Cartoon – Doctor Who


Cartoon – 29/4/11

"This isn't for the Royal Wedding. We're celebrating Growth going up 0.5%"

Cartoon – 28/4/11

"It may be boring, but at least it won't steal your bank details"

Cartoon – 27/4/11

"If he wasn't so dreamy, none of this would have happened"

Cartoon – 26/4/11

"Honestly, we've got enough Lords"

Cartoon – 25/4/11

"It's a super-injunction referring to something called 'The Honey Incident'."

Film Review – Submarine

A Bit of An Affectation

It’s with some shock that I realise quite a lot of my favourite films happen to be British. The Third Man, The 39 Steps (both original and Robert Powell remake – ignore the one with Kenneth More), Monty Python and the Holy Grail, Withnail and I, Shaun of the Dead. This is surprising in that it’s not that this country is incapable of producing the odd good film, it’s that there are any at all in the huge amount of sheer garbage. Even during the darkest days of British film production, we were usually making films. It’s just that 99% were bloody awful. We can make good films all right, but when it comes to bad films, we really go out, both in terms of quantity and lack of quality.

All this waffle is just to say, relax. We’ve achieved that magic 1% quota for this decade, and it’s a low budget coming of age tale set in a small town in Wales. Well, it wasn’t going to be a Richard Curtis-inspired romantic comedy, or a mind-numbingly unoriginal gangster film. The director of Submarine is Richard Ayoade, best known as uber-geek Moss from The IT Crowd and Dean Lerner from Garth Merengi’s Darkside but he’s served his time as director of innumerable music videos and TV shows.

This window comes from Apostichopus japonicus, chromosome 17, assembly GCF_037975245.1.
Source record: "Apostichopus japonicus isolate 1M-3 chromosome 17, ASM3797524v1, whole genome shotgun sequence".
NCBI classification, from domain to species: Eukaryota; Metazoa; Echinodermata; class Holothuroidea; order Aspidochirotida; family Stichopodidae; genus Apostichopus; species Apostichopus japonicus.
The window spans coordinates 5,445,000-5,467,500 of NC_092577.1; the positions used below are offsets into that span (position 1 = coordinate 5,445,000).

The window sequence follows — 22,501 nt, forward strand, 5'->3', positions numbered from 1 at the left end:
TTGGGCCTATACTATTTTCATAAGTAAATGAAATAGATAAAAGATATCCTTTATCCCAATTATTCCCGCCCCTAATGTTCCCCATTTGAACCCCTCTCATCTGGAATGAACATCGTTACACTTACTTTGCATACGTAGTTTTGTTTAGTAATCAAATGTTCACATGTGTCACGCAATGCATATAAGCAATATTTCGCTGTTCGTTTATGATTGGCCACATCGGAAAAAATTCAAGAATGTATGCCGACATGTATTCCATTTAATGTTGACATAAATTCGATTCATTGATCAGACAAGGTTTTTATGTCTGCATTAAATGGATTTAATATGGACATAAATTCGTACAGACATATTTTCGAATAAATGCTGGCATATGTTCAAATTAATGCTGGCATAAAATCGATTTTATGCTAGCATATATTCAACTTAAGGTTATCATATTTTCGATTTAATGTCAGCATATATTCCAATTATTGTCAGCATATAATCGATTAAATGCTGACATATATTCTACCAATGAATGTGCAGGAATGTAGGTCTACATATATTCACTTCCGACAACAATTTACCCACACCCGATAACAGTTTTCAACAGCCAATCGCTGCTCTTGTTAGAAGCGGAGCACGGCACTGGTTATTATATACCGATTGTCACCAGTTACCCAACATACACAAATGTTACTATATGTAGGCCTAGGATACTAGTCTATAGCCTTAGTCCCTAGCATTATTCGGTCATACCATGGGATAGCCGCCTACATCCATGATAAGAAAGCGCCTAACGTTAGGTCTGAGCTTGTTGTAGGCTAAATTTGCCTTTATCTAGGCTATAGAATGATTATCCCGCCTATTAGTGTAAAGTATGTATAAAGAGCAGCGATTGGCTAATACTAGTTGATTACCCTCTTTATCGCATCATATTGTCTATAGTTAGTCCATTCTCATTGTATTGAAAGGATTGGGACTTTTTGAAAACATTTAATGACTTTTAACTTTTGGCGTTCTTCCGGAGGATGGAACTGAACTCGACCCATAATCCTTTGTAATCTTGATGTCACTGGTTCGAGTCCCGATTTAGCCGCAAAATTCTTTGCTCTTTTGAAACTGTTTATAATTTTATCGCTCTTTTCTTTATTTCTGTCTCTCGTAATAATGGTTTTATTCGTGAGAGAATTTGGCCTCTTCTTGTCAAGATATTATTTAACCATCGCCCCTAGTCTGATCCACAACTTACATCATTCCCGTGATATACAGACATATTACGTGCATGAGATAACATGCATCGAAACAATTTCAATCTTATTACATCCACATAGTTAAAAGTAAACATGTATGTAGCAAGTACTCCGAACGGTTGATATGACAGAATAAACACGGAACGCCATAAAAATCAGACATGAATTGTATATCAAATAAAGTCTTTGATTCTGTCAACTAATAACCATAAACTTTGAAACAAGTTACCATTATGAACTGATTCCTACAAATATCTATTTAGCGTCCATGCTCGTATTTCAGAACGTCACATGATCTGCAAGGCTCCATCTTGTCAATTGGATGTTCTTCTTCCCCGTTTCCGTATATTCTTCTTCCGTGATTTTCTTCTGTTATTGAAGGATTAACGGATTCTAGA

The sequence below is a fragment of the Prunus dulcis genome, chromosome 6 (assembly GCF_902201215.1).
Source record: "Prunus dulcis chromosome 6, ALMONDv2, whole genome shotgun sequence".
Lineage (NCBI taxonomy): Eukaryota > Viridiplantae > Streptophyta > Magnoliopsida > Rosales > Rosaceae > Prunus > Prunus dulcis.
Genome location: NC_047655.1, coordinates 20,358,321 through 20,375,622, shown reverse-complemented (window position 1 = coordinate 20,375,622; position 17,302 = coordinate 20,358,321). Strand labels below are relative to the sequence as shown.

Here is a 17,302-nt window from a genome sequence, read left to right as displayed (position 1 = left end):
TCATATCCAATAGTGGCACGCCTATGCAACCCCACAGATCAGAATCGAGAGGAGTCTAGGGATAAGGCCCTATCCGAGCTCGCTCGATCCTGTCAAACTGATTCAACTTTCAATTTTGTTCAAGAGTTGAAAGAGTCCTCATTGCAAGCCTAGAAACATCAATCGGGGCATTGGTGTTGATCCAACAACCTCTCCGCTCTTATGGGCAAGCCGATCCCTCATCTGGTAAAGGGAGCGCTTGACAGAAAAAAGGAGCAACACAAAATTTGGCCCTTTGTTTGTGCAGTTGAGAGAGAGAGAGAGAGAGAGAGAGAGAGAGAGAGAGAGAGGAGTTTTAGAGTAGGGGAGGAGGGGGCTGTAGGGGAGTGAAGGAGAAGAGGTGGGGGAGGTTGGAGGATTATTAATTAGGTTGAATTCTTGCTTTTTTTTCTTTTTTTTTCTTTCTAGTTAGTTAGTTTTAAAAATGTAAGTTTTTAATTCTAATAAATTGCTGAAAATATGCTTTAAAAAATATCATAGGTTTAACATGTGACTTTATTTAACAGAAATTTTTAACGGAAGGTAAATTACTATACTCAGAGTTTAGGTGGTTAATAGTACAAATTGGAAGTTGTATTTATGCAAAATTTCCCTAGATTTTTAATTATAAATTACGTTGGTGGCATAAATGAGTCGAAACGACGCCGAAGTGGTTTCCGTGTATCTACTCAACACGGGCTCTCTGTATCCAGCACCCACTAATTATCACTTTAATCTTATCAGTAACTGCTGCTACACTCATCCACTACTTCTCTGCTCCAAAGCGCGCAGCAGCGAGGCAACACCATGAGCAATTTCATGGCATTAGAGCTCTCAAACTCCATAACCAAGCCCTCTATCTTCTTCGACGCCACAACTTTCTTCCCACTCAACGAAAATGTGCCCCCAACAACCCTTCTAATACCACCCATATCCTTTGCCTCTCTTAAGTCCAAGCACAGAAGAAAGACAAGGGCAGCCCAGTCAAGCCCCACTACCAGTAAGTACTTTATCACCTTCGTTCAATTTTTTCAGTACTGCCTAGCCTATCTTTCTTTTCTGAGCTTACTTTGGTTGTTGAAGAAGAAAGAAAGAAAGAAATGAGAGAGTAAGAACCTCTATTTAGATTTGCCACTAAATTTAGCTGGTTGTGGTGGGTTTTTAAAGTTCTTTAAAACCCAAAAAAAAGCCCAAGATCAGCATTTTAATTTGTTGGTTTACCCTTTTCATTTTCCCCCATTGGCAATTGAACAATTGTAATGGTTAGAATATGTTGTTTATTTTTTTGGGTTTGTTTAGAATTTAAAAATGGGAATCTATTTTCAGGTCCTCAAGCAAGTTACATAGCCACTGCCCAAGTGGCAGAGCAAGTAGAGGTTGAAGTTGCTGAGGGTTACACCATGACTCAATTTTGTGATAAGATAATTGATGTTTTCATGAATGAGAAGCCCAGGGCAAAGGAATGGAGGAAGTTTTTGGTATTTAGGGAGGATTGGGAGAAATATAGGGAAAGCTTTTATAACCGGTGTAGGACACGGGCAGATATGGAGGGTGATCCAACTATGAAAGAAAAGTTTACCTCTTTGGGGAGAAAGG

Submarine has a darkly subtle visual landscape, niftily straddling the line between comedy and drama, enhanced by striking cuts that could only have come from Ayoade’s extensive TV work (it’s shocking the amount of bad editing there is in films these days – the technology of the modern age has subsumed the real-time immediacy of how films should look). Ayoade has no truck with portraying the ghastly decor-ed 80s world as beautiful but somehow manages to do it anyway.

Craig Roberts (most recently seen as a sickly teen-aged vampire in Being Human) is the focus of the film; a typically self-involved schoolboy. “Most people think of themselves as individuals. That there’s no-one on the planet like them.” So does Roberts. He’s the sort of teen (i.e. all of them) who calmly and rationally considers actions which would appal most people; until remembering they thought exactly the same solipsistic things themselves when they were that age. “I suppose it’s a bit of an affectation, but I often wish there was a film crew following my every move.”